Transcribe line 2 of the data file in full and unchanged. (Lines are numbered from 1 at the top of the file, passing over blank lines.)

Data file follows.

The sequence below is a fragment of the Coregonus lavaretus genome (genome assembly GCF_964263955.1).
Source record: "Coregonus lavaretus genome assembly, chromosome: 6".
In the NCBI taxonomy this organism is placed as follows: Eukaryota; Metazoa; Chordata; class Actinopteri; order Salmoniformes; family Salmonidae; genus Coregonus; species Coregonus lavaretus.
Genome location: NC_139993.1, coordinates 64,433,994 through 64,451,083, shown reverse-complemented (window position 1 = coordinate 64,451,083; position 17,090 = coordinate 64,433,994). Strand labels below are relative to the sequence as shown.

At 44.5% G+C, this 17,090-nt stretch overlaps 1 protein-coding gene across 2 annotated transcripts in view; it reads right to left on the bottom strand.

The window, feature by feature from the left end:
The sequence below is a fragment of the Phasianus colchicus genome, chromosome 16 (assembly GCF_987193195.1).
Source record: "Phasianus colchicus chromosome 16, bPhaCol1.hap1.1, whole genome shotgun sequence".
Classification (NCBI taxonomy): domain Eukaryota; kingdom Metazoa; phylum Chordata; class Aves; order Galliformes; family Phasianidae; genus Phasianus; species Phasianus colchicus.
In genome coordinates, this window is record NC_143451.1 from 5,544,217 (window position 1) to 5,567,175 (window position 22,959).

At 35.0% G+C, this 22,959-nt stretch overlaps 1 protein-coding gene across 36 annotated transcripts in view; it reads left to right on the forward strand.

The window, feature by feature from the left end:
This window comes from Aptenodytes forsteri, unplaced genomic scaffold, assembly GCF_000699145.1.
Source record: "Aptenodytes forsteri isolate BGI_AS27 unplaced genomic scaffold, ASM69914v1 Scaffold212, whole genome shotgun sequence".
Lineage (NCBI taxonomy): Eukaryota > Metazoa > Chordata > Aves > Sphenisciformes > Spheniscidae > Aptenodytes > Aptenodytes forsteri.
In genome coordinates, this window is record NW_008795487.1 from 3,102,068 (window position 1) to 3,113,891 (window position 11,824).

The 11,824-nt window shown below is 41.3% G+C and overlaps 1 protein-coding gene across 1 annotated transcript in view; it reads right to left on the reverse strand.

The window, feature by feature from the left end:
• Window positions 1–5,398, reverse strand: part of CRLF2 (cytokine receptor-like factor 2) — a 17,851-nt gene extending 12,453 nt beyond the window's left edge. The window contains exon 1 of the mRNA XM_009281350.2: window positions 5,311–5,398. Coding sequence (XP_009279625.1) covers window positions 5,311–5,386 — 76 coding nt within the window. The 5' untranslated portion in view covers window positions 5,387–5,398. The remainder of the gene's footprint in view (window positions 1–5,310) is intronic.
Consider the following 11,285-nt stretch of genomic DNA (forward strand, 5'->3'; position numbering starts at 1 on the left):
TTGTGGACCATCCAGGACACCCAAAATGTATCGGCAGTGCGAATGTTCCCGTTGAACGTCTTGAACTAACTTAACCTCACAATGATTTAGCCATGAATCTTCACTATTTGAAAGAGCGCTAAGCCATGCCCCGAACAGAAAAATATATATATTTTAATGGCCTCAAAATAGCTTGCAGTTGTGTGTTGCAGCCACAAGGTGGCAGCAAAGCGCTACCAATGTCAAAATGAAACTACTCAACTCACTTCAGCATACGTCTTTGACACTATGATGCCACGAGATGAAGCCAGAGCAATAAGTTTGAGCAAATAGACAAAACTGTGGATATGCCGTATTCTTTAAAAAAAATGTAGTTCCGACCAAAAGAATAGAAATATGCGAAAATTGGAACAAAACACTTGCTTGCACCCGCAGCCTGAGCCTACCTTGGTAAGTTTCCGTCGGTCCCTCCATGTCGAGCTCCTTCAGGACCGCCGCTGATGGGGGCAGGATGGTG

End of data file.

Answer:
Source record: "Coregonus lavaretus genome assembly, chromosome: 6".